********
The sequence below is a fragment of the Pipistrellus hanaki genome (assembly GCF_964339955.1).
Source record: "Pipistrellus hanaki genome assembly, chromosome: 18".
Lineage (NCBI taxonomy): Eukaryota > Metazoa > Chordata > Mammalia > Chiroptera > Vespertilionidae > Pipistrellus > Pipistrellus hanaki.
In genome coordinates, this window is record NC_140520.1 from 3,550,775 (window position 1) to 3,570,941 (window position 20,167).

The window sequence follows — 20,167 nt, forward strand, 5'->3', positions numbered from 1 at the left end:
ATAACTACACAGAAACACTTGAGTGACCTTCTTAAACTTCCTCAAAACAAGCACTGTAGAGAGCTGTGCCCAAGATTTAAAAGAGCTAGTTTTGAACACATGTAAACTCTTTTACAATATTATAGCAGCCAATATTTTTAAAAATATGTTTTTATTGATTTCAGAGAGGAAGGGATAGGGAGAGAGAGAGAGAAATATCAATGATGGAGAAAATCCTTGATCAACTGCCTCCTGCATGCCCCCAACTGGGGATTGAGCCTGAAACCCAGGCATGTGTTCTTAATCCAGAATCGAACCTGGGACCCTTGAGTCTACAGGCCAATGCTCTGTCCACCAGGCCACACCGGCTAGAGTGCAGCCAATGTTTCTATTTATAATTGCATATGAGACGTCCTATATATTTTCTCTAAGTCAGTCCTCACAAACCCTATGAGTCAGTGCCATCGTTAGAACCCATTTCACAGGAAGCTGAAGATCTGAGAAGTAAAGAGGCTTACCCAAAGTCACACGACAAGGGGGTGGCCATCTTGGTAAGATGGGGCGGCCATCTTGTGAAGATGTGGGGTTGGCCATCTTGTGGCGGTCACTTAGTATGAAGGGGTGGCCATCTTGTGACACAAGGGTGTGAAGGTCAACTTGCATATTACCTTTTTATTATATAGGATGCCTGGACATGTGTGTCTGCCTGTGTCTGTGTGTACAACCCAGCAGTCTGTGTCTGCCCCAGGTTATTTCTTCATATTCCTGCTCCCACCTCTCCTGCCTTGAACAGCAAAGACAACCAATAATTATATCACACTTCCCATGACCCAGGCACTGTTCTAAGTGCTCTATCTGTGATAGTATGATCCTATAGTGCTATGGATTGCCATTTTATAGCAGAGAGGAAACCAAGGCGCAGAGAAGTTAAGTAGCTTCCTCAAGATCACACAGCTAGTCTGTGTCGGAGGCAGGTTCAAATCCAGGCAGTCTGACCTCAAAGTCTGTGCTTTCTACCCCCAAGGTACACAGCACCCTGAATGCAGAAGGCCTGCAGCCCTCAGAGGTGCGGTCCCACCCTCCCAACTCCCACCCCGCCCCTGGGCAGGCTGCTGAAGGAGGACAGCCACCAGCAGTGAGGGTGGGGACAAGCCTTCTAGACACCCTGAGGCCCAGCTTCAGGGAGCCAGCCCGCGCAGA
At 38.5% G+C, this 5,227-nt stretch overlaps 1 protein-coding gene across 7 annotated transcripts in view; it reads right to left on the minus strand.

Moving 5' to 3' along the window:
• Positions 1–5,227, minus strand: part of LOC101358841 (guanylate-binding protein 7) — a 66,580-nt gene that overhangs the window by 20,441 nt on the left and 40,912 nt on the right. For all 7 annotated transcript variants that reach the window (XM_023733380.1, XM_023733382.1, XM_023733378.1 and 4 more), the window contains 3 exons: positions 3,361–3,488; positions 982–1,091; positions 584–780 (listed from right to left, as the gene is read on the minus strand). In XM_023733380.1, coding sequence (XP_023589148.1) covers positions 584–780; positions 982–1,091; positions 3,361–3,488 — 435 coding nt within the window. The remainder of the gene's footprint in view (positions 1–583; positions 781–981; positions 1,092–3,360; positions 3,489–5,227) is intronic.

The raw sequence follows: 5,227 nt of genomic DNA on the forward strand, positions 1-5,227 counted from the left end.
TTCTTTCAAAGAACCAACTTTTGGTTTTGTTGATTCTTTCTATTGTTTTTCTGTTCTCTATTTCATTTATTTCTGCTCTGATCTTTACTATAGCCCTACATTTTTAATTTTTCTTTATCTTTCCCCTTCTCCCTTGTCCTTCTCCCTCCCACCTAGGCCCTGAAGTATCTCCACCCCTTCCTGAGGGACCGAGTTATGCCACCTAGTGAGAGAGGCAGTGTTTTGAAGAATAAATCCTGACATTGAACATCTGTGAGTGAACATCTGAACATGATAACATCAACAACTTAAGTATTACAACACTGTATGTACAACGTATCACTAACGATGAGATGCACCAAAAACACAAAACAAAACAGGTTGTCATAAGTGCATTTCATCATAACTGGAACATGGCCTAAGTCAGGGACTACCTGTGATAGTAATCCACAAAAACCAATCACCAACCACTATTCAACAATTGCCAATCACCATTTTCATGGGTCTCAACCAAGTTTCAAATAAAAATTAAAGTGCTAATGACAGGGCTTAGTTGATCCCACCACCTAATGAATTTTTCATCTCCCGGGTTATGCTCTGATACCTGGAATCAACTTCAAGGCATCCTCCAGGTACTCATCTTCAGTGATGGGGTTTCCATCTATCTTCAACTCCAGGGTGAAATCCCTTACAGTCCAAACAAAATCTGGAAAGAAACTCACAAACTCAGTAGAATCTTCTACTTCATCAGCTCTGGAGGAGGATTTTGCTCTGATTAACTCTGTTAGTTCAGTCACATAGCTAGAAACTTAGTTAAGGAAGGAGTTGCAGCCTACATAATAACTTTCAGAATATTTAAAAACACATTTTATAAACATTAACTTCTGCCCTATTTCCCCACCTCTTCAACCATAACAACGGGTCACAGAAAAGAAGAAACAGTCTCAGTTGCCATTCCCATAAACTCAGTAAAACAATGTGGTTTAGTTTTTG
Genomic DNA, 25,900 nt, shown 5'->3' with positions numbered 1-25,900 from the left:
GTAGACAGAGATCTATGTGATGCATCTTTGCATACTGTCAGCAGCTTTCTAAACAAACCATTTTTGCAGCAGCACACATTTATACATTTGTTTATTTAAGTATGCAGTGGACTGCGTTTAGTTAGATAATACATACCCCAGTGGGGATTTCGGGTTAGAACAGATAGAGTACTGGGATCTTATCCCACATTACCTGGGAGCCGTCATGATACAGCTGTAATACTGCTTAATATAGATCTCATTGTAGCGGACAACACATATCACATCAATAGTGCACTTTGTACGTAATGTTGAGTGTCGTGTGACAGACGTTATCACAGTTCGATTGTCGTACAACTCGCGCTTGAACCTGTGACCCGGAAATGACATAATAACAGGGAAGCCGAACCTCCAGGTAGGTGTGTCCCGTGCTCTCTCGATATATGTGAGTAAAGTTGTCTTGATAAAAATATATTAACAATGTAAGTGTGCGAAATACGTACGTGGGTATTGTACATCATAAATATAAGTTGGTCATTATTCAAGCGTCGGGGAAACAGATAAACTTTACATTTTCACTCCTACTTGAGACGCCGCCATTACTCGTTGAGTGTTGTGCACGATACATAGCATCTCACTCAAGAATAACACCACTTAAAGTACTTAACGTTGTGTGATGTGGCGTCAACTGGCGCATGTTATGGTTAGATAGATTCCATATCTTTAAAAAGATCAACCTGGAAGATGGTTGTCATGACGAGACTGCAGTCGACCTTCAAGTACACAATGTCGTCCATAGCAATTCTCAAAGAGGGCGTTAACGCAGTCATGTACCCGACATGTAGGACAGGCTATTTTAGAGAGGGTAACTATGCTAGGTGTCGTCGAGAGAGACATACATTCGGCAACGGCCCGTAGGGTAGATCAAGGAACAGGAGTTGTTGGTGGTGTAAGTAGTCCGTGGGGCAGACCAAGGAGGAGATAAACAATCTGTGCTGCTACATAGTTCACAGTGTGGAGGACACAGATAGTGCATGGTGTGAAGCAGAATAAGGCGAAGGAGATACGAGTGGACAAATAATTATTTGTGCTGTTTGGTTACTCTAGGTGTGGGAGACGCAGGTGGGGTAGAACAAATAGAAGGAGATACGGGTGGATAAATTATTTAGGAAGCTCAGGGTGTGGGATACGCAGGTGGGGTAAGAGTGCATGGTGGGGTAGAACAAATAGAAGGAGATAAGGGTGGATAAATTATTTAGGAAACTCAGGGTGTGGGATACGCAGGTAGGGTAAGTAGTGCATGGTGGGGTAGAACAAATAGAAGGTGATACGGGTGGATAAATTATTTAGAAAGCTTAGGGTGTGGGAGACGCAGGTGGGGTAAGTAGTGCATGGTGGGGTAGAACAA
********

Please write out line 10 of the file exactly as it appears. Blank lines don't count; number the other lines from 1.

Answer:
The raw sequence follows: 5,227 nt of genomic DNA on the forward strand, positions 1-5,227 counted from the left end.